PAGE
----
I was having lunch with a former colleague a few months ago and the subject of produced water recycling came up. During the course of the conversation, he asked me: “Isn't this just a reverse Ponzi scheme with produced water? Ultimately, if they stop fracking, they [the operators] are going to have to deal with a lot of dirty water they don't need!”
Your success as an ISV is always related to how well the applications you develop meet the needs of your clients— but right now in retail, it’s absolutely crucial. Retail ISV growth depends on more than developing simple tools for merchants to use at the checkout or that allow them to accept payments made on a smartphone. Retailers need software solutions that meet the challenges of a rapidly changing, ultra-competitive industry. They need help in the fight to win customers and keep their loyalty. Retail ISV growth requires a deep understanding of the industry and the ability to develop applications that help retailers execute their business strategies.
Water and wastewater utility operators work diligently to operate within strict guidelines, ensuring their facilities are producing the best drinking water and highest quality effluent possible. Despite all their efforts, however, it can be easy to fall outside of regulatory compliance without even being aware. The key to avoiding problems like these is to understand how silent noncompliance can happen and knowing when to raise a red flag.
Aeration for industrial and municipal wastewater treatment involves more than simply moving volumes of air through a treatment basin. It really comes down to creating and sustaining an optimal oxygenated environment for microorganisms to convert oxygen consuming compounds into CO2 and water. Here are some key considerations for making better retrofit decisions about upgrading existing basin capacity and efficiency with jet aeration.
Determining whether a region has sufficient water to satisfy the needs of people who live there is a complicated and imperfect process. Our research team has developed a new approach to measure water scarcity by using satellites hundreds of miles in space.
When a municipality or business wants to reuse their wastewater, some applications require more treatment than others due to the quality of the wastewater. Many standard wastewater treatment systems consist of pretreatment, primary treatment, and secondary treatment stages. By the end of the secondary stage, a majority of the pollutants, solids, organics, inorganics, and metals have been removed or reduced. This is where reverse osmosis wastewater treatment can be utilized in a third stage process.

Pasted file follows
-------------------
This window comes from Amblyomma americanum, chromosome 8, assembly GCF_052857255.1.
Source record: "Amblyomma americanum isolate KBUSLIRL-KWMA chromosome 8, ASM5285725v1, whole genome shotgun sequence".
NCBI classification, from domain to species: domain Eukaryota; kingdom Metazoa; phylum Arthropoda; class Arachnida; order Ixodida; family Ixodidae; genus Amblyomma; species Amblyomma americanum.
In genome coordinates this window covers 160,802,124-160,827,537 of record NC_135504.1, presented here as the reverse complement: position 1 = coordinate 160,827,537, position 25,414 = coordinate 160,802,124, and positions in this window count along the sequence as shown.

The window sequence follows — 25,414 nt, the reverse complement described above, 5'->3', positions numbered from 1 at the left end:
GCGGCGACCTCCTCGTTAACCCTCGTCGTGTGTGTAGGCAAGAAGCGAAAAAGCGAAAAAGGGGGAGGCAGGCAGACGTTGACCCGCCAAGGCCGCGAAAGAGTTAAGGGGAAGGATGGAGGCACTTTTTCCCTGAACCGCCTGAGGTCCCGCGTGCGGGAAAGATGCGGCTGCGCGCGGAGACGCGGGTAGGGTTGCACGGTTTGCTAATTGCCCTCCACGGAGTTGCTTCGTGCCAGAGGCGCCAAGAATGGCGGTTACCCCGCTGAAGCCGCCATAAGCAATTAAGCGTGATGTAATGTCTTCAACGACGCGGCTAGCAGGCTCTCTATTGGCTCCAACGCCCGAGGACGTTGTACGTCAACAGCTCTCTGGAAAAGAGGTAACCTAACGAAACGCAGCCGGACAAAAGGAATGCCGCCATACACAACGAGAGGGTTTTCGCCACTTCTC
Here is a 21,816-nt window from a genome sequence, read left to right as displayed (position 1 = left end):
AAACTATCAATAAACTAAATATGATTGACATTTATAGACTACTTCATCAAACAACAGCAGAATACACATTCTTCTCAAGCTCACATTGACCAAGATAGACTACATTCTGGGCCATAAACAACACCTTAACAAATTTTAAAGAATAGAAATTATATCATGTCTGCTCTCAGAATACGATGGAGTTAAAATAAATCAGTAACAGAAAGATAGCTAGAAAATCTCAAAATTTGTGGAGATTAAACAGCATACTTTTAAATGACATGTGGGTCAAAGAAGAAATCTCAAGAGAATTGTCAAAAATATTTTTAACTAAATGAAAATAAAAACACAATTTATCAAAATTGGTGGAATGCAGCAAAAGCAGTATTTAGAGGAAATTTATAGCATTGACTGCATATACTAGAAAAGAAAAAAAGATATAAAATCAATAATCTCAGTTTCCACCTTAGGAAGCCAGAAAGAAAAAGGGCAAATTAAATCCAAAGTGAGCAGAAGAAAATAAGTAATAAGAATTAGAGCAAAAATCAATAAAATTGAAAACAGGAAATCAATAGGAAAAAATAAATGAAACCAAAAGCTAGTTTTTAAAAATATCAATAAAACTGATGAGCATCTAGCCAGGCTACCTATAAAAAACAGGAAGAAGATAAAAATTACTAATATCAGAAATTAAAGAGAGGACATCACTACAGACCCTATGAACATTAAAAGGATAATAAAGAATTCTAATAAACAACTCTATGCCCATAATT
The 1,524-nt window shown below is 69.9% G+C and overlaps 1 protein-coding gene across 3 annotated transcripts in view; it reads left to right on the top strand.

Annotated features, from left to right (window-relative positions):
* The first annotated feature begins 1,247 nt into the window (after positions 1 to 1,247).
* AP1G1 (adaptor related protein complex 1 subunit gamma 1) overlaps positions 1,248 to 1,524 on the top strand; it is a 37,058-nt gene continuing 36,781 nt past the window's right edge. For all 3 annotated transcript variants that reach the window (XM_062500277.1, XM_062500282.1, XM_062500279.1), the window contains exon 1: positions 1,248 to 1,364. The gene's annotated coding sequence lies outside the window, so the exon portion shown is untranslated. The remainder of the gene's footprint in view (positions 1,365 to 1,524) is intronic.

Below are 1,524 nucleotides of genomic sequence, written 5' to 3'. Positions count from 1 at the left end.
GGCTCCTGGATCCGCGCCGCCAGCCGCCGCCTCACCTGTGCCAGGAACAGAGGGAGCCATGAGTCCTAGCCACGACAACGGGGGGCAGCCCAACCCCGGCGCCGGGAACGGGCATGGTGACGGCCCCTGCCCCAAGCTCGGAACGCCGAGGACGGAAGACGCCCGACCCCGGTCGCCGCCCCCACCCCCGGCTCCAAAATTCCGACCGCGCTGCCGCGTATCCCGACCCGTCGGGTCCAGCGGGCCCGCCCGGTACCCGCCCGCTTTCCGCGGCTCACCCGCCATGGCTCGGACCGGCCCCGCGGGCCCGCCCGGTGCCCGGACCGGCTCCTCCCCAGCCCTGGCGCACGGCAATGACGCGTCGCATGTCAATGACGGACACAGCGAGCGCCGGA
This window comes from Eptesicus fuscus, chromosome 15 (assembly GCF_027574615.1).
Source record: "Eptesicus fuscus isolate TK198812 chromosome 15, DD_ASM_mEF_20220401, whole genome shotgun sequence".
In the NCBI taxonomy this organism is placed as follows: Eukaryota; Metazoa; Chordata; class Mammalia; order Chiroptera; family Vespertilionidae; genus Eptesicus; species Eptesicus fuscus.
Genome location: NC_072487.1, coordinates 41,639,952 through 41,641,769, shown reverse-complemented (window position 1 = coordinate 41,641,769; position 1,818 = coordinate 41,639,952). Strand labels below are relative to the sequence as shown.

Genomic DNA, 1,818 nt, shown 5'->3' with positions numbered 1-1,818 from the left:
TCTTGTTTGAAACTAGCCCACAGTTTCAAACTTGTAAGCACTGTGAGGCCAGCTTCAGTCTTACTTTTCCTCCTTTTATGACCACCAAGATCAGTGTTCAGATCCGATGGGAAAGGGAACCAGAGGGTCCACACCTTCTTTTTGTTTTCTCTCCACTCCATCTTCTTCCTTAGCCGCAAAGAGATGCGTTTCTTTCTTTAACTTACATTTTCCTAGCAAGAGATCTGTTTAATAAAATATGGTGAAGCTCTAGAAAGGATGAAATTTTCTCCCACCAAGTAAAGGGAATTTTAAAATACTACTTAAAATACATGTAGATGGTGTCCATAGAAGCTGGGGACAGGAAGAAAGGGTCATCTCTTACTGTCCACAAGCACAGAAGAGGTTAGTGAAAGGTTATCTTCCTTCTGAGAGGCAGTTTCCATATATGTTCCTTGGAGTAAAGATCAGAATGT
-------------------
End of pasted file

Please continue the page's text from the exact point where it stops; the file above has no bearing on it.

Wildfire is a natural part of many ecosystems, but recently these fires have become more severe, burning more acres and causing destruction in the western parts of the United States. Recently, U.S. EPA researchers have begun to look at the impact of these fires on our water supply, the natural resource we depend on for drinking, irrigation, fishing, and recreation.
With memories of the wettest U.S. spring on record still fresh, it seems strange to hear that in many parts of the nation, groundwater supplies — the water stored underneath our feet, in rocks, and sediments — are lower than normal. This includes places with wet climates, such as southern Georgia, coastal Maryland, and Cleveland.
A Q&A with scientist Jeff Urban, who explains forward osmosis and how Berkeley Lab is pushing the frontiers of this emerging technology
From the largest metropolitan utilities to the smallest water systems, leaks are a problem everywhere. Because it’s difficult to raise consumer prices to offset the losses, non-revenue water has a direct impact on the bottom line of municipal water systems. However, utility managers now have an opportunity to reverse the problem with advanced flow meter technology that combines multiple measurements.
Optical gas imaging with infrared cameras excels at detecting gas leaks, but some businesses that might find it useful are put off by the cost. Now a new generation of cameras that rely on uncooled detectors is bringing OGI to more users.
A global beverage company produces, markets, sells and distributes a variety of beverages including beer, malt, soft drinks, fruit juices and mineral water. The brewery has utilized several types of SITRANS F flowmeters from Siemens to regulate all aspects of the brewing process for more than a decade, including SITRANS F C Coriolis meters to monitor the sugar concentration in wort prior to fermentation.
Industrial operations across the gamut leverage boiler water, the liquid that passes through a boiler and is converted into steam, thus powering operations around the world. But not all of them do as much as they could to ensure peak boiler water efficiency. Through the proper treatment considerations and quality measurement knowledge, every industrial player can make the most of this central process.
Anritsu x-ray systems give food & pharma producers the best combination of contaminant detection, reliability and low total cost of ownership.
The business of water and wastewater is critical, but expertise in this area is finite — thus the trend towards outsourcing water operations, particularly in the industrial market. Whether it's securing and optimizing water use, running treatment equipment, sustainably releasing or reusing the water, capturing energy from it, or all of the above, it's often a wise business move to turn to experts. In this Water Talk interview, Miles Sherman, Regional Vice President of Services with Suez Water Technologies and Solutions, discusses the capabilities and benefits offered through this type of outsourcing, the various service models that exist, and the drivers that will continue to broaden the trend.
Material Discrimination X-ray (MDX) inspects all cartons of bone-in and boneless meats, on a single line, according to their unique specifications ensuring a safe product, maximized efficiency and product yield.
This paper will examine foreign object detection in adulteration events, including the detection challenges of finding very small contaminants, in a complex and fast-moving, global supply chain.
This guide will help lab managers understand risks and best practices as they develop training for CO2 incubator users and establish a preventive maintenance program and setup criteria.
When you think about areas of the world where people have limited access to clean water, I’m guessing hot, sunny, arid climates come to mind. In an interesting twist, a couple of innovations are using those exact conditions to create potable water.